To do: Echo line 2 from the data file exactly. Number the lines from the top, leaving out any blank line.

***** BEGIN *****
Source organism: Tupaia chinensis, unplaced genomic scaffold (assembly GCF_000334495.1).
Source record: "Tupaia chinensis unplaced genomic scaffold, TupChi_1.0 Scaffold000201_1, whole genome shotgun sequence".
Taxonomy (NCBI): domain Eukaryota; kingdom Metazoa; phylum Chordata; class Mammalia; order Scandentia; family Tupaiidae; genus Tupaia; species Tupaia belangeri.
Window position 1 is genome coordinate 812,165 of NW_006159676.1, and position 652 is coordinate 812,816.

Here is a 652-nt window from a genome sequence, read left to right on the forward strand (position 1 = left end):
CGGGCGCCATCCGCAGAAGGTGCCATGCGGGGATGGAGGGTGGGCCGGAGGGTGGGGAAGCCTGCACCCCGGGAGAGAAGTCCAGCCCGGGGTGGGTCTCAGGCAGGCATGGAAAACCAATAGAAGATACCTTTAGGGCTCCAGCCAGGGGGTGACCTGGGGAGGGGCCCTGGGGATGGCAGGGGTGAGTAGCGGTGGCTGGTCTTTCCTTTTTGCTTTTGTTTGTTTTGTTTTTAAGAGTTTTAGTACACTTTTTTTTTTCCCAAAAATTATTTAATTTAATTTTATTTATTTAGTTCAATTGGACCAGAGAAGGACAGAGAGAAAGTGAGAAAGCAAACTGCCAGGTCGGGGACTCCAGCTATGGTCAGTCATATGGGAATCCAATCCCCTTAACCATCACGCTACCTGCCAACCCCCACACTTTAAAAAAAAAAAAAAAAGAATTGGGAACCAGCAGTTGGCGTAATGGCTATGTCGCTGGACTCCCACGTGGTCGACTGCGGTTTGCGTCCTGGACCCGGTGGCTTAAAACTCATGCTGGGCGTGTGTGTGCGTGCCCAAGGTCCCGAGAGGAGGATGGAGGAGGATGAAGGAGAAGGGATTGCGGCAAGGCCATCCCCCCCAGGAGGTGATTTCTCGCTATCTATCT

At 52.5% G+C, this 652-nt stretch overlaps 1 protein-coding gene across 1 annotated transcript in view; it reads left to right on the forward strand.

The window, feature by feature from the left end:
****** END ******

Source record: "Tupaia chinensis unplaced genomic scaffold, TupChi_1.0 Scaffold000201_1, whole genome shotgun sequence".